I didn’t think about the possibility of heavy traffic most of the way to the theatre; we arrived just a few minutes before the concert began. Our fries had lost some crispness and the burgers were not as warm as they once were (and, sad to say, hers wasn’t nearly as well-cooked as she’d asked for it to be).  The store-made potato chips we’d had as a snack on the way were light, not a bit greasy, and perfectly salted.

Our picnic gear wasn’t especially classy–her wonderful picnic basket is packed deep in a closet while the painter and flooring installers work–but we looked spiffy.  The Artistic Director of the company, passing through the lobby on his way backstage, took one look at us walking in and said, “I’ll see you later, sir,” before scooping her up in a mock-lascivious embrace.

Explaining the concert’s theme, the director quoted Jonathan Larson’s Rent: “The opposite of war isn’t peace, it’s creation.” Every performance was delightful, from an Andrews Sisters tribute “Boogie Woogie Bugle Boy,” to a medley of Vietnam-era protest songs in the first act; highlights of the second act included the youngest soloist singing a very sophisticated song about parenthood with clear understanding of her text, and the 75-member cast massing their voices on Stephen Sondheim’s “Sunday” and The Lion King’s “Circle of Life.” This was our third night in the theatre in a week, and, easily, our favorite performance of the three.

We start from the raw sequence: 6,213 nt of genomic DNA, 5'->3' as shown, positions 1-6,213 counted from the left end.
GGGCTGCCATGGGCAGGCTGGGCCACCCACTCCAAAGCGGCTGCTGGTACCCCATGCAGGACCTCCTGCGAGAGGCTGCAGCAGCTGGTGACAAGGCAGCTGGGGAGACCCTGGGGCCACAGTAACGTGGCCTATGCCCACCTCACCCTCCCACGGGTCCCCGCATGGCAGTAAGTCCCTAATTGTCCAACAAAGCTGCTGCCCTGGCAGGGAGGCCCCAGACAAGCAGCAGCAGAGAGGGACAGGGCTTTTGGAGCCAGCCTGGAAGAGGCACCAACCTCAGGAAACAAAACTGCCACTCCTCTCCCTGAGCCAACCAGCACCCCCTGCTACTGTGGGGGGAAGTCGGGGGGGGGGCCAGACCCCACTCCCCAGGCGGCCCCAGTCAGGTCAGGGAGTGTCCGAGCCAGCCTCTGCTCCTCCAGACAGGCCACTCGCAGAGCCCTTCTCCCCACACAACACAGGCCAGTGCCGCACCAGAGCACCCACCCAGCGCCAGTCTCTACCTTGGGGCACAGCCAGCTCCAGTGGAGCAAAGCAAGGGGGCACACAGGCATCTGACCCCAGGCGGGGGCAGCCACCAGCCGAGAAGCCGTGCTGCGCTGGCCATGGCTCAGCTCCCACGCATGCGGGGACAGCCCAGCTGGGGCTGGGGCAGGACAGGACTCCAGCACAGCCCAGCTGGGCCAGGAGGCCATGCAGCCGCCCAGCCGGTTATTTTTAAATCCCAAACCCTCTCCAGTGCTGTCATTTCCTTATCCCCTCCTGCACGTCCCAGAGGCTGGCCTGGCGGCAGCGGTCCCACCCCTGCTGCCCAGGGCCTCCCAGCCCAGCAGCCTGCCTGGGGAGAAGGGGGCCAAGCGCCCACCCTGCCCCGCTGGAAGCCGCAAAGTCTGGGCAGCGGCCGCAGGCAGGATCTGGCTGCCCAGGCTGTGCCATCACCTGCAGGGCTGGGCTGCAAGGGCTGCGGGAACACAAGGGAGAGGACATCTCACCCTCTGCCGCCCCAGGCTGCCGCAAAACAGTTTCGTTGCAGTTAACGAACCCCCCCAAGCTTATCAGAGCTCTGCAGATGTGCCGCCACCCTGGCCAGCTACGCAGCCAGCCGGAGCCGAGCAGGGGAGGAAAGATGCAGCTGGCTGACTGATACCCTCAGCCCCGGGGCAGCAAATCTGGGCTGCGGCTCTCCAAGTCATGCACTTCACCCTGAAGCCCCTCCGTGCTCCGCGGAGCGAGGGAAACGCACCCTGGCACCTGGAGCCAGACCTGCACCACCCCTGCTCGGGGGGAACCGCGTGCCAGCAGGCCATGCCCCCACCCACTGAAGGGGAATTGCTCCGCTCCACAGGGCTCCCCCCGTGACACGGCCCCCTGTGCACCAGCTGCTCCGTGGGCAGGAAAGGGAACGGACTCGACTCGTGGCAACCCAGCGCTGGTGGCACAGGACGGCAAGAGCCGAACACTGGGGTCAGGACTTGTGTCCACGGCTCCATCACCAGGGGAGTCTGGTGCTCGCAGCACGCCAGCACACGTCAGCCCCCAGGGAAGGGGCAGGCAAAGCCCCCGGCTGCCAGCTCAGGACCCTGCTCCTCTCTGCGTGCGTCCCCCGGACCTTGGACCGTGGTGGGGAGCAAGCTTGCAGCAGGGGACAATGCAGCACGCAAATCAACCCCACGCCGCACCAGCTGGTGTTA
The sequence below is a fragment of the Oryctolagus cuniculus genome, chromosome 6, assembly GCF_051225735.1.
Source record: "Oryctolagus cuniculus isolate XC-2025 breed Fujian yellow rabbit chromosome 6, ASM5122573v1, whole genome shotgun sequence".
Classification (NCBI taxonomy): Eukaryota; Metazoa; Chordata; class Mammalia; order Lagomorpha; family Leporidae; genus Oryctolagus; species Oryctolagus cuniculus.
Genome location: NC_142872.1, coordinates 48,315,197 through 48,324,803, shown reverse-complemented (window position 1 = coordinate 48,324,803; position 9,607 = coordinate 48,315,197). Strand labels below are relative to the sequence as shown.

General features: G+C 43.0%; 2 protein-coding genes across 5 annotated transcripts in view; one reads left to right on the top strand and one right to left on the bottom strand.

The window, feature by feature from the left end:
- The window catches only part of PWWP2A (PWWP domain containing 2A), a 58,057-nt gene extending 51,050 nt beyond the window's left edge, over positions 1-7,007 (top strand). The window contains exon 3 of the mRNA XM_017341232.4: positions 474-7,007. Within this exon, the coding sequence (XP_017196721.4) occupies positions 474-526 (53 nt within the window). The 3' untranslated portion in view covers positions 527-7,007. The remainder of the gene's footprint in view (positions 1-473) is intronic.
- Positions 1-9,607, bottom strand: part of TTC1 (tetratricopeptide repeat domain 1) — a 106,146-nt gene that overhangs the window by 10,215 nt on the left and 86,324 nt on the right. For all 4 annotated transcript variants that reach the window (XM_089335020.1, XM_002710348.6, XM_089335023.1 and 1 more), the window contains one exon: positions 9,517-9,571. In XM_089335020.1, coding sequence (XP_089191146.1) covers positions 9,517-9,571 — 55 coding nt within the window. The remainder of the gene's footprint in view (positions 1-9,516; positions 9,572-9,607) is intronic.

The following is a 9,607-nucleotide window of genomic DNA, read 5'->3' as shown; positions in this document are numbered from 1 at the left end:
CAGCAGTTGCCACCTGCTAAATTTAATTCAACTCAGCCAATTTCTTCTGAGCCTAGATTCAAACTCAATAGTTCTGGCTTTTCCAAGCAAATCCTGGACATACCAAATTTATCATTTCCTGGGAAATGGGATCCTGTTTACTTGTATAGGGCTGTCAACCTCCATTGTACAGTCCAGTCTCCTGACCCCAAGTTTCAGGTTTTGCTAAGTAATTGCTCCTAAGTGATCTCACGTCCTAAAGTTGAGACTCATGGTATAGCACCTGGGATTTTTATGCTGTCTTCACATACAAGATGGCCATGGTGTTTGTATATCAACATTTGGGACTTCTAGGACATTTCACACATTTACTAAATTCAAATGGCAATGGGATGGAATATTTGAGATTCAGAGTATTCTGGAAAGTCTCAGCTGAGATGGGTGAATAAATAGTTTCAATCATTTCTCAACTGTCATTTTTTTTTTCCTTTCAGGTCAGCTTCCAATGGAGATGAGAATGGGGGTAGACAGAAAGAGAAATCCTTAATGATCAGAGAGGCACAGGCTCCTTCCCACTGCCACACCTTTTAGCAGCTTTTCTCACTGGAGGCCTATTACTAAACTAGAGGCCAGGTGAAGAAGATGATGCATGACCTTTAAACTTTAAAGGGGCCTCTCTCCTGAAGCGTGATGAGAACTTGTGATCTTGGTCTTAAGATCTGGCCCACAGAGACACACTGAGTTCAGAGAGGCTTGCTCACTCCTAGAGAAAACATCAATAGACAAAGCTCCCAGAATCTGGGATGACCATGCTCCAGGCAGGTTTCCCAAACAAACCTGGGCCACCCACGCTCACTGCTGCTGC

At intermission, there was a silent auction with a wide array of items for bid. After the concert, we discovered that we’d won tickets to a Broadway show we want to see, a set of piano lessons for her, and a session with a running coach for me. Including dinner, concert tickets, and our winning bids, we still hadn’t spent as much as we would have for a pair of seats at the Broadway show–and we’d supported local theatre and our friends.

Usually we meet for the theatre after work. Getting dressed up for this evening and leaving the house together made it feel like a “real” date.  Although this was community theatre, there was a sense of occasion about our evening.  It reminded me of my parents going dancing at the Elks club on Saturday nights.  I don’t recall how often Mom and Dad had dinner at home before going out, but I’m pretty sure they never walked into a theatre with burgers in a paper sack.  On the other hand, maybe I’m remembering it wrong and that was exactly their idea of a good time.  It was ours, certainly.

One More Time

We’re both big fans of repurposing.